Almost Famous: Pat Hanrahan of Tableau
A feature wherein All Things Digital looks at up-and-coming and innovative start-ups you should know about.
This week: We dropped by the Gates Computer Science building at Stanford University for an interview with Pat Hanrahan, professor of computer science and electrical engineering, as well as chief technology officer at Tableau, a business intelligence start-up with Ph.D level chops in data visualization.
Who: Pat Hanrahan
What: Chief Technology Officer
Why: Last Thursday, Tableau launched a public version of the data visualization product it sells to the likes of Microsoft (MSFT), eBay (EBAY) and Google (GOOG). Tableau Public is a free service aimed at journalists, bloggers and academics who want to create original, data-driven graphics similar to those from major news outlets.
Where: tableausoftware.com (Web site); @tableau (Twitter); Seattle and San Francisco (analog places)
Who else: Tableau competes directly with huge enterprise software companies like Oracle (ORCL), IBM (IBM) and SAP (SAP). Tableau Public, on the other hand, signals its entrance into a new market where the field is wide open.
Five Stats You Won’t Find in His Facebook Profile
Worst Job Ever: I’ve been pretty lucky. I’ve had mostly good jobs. I guess the worst was when I worked in a paper mill in college. I’d be on fire duty, which meant standing around with a hose and doing nothing. That said, if you go a week in a paper mill without a fire, you are doing well. All that dust accumulates and practically becomes explosive.
Geek Crush: Francis Crick, the molecular biologist. I got my Ph.D in biophysics, and he was one of the only physicists ever to be successful in biology. He also brought theory to biology at a time when it was unheard of, and I thought that was a really big thing. This was back in the late 1970s when it was basically impossible to be a theoretical biologist. I’m a big fan of the mixing of theory and practice. He kind of brought the two of those together.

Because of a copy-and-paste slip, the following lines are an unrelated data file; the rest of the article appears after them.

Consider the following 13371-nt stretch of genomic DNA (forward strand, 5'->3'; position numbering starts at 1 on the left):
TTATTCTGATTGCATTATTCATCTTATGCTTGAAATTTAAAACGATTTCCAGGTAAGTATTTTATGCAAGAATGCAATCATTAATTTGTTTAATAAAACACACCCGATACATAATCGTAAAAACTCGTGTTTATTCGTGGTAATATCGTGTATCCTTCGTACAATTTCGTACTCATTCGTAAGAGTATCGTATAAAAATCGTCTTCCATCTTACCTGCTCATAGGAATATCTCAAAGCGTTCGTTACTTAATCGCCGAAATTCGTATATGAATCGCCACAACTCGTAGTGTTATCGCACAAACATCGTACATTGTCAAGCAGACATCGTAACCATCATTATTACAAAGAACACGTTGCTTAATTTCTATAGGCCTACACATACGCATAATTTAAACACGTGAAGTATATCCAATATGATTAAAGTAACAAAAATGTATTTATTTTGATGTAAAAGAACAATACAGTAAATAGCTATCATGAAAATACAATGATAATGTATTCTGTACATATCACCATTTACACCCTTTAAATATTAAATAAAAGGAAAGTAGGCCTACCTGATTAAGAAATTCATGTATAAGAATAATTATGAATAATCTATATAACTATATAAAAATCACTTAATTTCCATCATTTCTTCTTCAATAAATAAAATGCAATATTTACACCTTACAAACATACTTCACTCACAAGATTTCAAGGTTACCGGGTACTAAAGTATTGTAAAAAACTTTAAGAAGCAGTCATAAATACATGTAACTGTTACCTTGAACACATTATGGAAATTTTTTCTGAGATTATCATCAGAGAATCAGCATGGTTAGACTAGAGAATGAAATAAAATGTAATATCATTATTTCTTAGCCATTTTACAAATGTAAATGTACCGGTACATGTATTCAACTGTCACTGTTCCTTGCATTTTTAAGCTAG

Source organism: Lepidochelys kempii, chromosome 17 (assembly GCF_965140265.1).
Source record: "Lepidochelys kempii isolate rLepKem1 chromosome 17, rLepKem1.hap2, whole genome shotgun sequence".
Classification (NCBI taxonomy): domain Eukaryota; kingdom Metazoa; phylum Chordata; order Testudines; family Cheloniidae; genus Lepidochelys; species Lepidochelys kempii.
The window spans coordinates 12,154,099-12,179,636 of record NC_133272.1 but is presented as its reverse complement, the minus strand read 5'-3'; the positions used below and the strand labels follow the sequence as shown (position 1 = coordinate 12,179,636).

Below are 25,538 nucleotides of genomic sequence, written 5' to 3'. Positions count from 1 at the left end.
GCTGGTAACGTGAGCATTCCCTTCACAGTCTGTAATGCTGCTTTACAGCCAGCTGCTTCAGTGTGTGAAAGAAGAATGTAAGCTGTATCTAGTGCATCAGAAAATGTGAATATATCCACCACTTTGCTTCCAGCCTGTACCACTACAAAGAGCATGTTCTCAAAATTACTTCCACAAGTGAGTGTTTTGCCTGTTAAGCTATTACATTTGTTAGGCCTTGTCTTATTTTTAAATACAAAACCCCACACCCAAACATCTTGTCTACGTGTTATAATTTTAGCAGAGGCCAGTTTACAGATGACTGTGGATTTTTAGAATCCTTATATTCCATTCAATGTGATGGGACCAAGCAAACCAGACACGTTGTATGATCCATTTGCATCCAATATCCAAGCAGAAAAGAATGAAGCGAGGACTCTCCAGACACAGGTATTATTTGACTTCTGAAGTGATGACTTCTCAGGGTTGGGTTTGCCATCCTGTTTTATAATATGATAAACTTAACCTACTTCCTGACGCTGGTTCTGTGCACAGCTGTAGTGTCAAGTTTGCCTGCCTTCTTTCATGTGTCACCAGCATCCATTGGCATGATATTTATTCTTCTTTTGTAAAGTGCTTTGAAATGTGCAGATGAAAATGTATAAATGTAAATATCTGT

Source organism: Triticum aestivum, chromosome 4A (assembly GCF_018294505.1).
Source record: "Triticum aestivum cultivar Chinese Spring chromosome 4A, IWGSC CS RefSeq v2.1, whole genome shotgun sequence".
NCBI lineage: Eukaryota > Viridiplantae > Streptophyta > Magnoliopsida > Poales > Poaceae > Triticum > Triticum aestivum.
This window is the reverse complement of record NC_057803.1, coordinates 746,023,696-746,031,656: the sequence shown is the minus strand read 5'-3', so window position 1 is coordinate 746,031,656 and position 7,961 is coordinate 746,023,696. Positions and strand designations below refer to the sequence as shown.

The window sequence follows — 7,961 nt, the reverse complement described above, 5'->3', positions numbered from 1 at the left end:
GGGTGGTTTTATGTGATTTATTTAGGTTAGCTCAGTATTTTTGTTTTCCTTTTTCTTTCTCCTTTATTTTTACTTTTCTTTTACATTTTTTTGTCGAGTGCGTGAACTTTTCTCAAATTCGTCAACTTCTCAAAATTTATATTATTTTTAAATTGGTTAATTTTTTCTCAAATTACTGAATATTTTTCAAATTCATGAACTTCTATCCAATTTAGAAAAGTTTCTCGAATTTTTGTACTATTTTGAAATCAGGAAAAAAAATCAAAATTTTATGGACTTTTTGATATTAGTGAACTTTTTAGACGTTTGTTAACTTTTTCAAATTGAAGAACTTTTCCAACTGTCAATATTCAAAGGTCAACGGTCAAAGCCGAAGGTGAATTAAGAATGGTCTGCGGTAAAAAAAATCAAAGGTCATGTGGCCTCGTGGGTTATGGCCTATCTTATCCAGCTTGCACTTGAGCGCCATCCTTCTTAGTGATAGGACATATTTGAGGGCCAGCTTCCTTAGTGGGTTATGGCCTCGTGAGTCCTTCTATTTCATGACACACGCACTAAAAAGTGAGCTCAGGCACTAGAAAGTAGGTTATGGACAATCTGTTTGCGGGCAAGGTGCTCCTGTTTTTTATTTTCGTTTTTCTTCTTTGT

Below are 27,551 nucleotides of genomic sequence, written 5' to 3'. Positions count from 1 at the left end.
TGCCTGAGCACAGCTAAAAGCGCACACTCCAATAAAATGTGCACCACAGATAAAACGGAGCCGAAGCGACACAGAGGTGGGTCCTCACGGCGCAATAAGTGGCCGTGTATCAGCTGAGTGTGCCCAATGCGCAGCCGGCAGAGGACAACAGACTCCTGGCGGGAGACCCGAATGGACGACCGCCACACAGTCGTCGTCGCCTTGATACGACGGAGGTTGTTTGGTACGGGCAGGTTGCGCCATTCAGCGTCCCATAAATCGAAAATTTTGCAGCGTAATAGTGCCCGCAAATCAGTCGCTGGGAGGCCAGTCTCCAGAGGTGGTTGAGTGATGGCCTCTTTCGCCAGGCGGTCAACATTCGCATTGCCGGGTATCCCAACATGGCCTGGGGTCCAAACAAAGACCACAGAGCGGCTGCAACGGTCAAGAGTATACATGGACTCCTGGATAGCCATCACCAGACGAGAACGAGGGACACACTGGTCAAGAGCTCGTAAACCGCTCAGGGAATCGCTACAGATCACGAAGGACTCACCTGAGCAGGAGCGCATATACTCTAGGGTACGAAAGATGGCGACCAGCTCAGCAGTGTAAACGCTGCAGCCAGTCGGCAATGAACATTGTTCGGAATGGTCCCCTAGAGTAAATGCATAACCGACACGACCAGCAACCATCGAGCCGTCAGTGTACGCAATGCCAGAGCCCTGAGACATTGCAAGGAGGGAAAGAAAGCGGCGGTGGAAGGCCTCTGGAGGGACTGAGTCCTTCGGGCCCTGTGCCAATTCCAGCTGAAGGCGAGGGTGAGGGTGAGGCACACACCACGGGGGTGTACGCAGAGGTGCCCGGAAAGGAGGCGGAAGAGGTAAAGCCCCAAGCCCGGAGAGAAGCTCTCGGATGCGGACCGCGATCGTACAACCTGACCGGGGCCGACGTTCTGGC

Gadget of the Moment: You know, I’m a little bit of a gadget guy, but I’m more of a maker type. I like electronics, mechanics, chemistry–lots of things. My favorite recent project was building a cat wheel. It’s like a hamster wheel, but giant, four feet in diameter. I’ve got a Bengal cat. He’s very energetic.
Secret Fame: Pat has two technical Oscars for his founding work on the RenderMan software at Pixar.
Secret Shame: He can’t sing or dance to save his life.
Bio in 140 Characters
Pat grew up in Green Bay. Wisconsin made him a Ph.D chess champion. A self-taught programmer, now he’s a CS professor and entrepreneur.
The Five Questions
You say Tableau is in business intelligence, but what do you really do?
Well, Tableau’s center is really about answering questions with data. A lot of data visualization research is really about making pretty pictures, but we worked with psychologists and graphic designers to understand how people deal with visual data and process it. Let’s say you could answer a question by making a picture that shows the answer. If you want to know what the maximum selling product is, you make a picture where maximum stands out. If you want to know spatial distribution, you make a map. We create pictures that answer questions, but we do it for businesses that want to know things about their own metrics. It has been termed visual analysis–sort of doing a Q&A with data and images.
Who is using it well?